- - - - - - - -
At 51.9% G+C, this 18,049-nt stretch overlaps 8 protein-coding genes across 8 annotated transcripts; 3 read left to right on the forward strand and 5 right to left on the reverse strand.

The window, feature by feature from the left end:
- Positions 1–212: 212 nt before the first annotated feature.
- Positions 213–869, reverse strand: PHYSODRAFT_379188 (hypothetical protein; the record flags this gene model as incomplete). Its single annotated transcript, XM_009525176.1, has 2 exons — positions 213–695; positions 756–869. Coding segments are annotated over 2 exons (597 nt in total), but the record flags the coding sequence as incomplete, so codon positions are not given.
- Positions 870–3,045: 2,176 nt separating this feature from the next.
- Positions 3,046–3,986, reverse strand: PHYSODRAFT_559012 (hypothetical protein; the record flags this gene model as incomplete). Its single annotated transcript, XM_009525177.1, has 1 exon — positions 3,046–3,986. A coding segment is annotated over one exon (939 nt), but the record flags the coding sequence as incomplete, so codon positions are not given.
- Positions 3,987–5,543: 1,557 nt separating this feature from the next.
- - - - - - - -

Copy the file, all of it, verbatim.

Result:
At 51.9% G+C, this 18,049-nt stretch overlaps 8 protein-coding genes across 8 annotated transcripts; 3 read left to right on the forward strand and 5 right to left on the reverse strand.

The window, feature by feature from the left end:
- Positions 1–212: 212 nt before the first annotated feature.
- Positions 213–869, reverse strand: PHYSODRAFT_379188 (hypothetical protein; the record flags this gene model as incomplete). Its single annotated transcript, XM_009525176.1, has 2 exons — positions 213–695; positions 756–869. Coding segments are annotated over 2 exons (597 nt in total), but the record flags the coding sequence as incomplete, so codon positions are not given.
- Positions 870–3,045: 2,176 nt separating this feature from the next.
- Positions 3,046–3,986, reverse strand: PHYSODRAFT_559012 (hypothetical protein; the record flags this gene model as incomplete). Its single annotated transcript, XM_009525177.1, has 1 exon — positions 3,046–3,986. A coding segment is annotated over one exon (939 nt), but the record flags the coding sequence as incomplete, so codon positions are not given.
- Positions 3,987–5,543: 1,557 nt separating this feature from the next.